There are various determinants of health, which include: gender, race and environment. The differences between male and female health often manifests in different categories. For instance, some sex-associated biological features stimulate the gender differentials in health (Kazarian, and Evans, 2001). Race predisposes human being to health disparities. (Christensen, René Martin, and Smyth, 2004). Social class determines the accessibility of health care. The poor people have no required resources to access health care services.

Functionalism perspective of illness explain the responsibility of the sick in a particular society and how it influences focus on the society as a whole in the way it functions through elements such as norms, traditions and customs (Koenig, McCullough, and Larson, 2001). The strength of the theory is that it views the community as interacting organs of human body (Christensen, René Martin, and Smyth, 2004). The weakness of the theory is that it assumes a person deliberately accept he sick role.

Symbiotic interactionism develops concept of stigma and labeling as important factors in symbiotic meaning. The theory suggests that society develops rules of deviance, which labels people as outsiders (Zhang, 2008). It also argues that people create a pathological problem as deviant. It leads to stigmatization where a disease label is fixed to a person (Curtis, 1999). The strength of the theory is that it gives consequences of stigmatization and labeling which negatively affect health.

Marxist perspective of illness and health looks at how the society needs to react to illness. The theory is based on individual perspective, but persons are characterized by political and economic systems in a community. These determine the place of an individual in the community (Koenig, McCullough, and Larson, 2001). The theory also argues that classes with high social control in the community affect the access of health care for other people in a lower social class (Larkin, 2011). The weakness of the theory is that it does not provide all factors that affect health.

Social constructivism perspective argues that illness and health are socially constructed. The theory focuses on interactive development of relationship and mutual construction. The strength of the perspective suggests that social interaction exist when people interact with the environment through social interactions (Christensen, René Martin, and Smyth, 2004). The weakness of the perspective is that mental and physical conditions have no objective reality but they only affect health if they are considered as such by the society.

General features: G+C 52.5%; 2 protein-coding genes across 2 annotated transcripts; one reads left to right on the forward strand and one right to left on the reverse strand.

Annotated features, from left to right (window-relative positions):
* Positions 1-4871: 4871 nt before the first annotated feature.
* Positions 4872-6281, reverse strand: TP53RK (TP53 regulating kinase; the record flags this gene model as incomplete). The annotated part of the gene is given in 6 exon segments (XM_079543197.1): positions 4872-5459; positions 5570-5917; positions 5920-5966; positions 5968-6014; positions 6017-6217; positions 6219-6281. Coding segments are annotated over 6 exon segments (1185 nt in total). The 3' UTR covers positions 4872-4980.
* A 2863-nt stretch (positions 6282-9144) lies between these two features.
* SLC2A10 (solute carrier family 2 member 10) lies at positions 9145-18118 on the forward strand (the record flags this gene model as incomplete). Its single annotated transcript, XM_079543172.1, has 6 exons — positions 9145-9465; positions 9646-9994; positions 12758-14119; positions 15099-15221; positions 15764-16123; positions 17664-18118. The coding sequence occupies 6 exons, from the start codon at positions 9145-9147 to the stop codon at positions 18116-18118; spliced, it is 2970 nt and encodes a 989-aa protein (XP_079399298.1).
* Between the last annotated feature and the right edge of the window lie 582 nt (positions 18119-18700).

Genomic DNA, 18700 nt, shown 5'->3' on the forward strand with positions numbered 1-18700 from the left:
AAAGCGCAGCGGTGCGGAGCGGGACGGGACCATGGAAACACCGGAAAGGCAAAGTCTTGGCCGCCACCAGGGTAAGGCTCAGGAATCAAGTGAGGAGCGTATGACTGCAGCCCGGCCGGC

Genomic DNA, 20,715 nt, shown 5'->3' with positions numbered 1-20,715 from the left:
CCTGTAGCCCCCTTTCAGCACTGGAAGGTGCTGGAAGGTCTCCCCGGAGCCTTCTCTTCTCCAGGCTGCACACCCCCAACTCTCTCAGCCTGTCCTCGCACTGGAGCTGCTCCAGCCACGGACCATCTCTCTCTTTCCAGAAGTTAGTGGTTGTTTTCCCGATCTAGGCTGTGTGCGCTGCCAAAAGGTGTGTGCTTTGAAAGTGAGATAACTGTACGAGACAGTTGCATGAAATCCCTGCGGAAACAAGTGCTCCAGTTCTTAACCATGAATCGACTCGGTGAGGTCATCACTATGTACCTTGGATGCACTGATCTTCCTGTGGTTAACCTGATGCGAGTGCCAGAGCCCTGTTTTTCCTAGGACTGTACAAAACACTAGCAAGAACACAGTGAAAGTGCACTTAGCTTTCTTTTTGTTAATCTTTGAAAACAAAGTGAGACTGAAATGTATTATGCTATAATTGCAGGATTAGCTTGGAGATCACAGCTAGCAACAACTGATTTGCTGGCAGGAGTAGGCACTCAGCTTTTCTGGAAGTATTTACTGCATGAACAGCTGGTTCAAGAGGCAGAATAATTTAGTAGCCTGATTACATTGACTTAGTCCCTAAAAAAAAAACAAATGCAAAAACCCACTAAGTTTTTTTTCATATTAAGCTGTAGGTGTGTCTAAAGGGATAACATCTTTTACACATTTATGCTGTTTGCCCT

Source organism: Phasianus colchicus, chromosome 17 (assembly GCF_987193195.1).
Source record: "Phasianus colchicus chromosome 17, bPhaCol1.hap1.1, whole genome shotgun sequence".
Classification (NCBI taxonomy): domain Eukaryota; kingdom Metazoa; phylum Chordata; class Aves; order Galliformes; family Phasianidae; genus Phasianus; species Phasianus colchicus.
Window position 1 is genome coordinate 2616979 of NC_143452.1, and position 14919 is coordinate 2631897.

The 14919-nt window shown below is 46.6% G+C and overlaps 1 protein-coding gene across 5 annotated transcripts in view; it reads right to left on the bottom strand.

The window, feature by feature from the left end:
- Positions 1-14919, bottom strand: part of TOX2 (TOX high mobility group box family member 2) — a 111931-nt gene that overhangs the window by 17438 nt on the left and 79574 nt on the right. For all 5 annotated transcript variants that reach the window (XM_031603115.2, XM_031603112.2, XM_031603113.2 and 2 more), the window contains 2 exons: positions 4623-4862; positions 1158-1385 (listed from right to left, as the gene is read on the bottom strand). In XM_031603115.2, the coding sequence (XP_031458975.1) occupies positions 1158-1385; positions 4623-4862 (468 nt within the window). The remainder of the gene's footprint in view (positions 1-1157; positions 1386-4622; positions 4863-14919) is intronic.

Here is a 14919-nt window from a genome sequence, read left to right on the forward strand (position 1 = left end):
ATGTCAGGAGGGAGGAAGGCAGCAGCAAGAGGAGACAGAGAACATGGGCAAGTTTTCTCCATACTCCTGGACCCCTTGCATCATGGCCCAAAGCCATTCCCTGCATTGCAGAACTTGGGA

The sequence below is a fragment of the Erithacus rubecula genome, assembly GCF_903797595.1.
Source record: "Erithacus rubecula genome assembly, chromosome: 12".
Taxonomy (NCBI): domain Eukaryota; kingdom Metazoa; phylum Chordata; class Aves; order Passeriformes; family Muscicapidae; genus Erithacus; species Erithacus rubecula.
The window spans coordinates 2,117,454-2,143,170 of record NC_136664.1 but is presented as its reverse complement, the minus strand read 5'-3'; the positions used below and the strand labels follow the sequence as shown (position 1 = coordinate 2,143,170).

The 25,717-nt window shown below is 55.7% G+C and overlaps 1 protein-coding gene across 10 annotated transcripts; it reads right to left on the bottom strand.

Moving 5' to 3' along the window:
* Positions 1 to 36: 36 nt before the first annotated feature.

There are different aspects of health that determine the living status of the human beings. The environment affects the approaches of health, living status and ability to seek for proper interventions. According to biomedical model, health involves the freedom from defect, pain and disease hence forming a condition in human body known as ‘healthy’. In addition, biopsychosocial model focuses on emotions and thoughts of a person that play a role in normal functioning of the body. It account for psychological causes for diseases, such as negative thinking, emotional problems, and lack of self-control. There are different determinants of health, for example, sex-associated biological features that stimulate the gender differentials in health. Social control in the community affects the access of health care for the other people in lower social class. Poor people suffer from environmental pollution, poor living standards, low income etc. Lastly, health perspective is an important factor in determining the social and economic well-being of individuals. Therefore, all the factors that affect it should be taken into account.

Works Cited

Christensen, Alan J, René Martin, and Joshua M Smyth. Encyclopedia Of Health Psychology. New York: Kluwer Academic/Plenum Publishers, 2004. Print.

Curtis, Anthony J. Health Psychology. London: Routledge, 1999. Print.

Kazarian, Shahe S, and David R Evans. Handbook Of Cultural Health Psychology. San Diego, Calif.: Academic Press, 2001. Print.

Koenig, Harold G, Michael E McCullough, and David B Larson. Handbook Of Religion And Health. Oxford: Oxford University Press, 2001. Print.

Larkin, Mary. Social Aspects Of Health, Illness And Healthcare. Maidenhead, England: McGraw Hill/Open University Press, 2011. Print.

Raphael, Dennis, Marcia H Rioux, and Toba Bryant. Staying Alive. Toronto: CSPI, 2010. Print.

Spector, Rachel E. Cultural Diversity In Health & Illness. Upper Saddle River, N.J.: Pearson Prentice Hall, 2004. Print.

Zhang, Yawei. Encyclopedia Of Global Health. Los Angeles: Sage Publications, 2008. Print.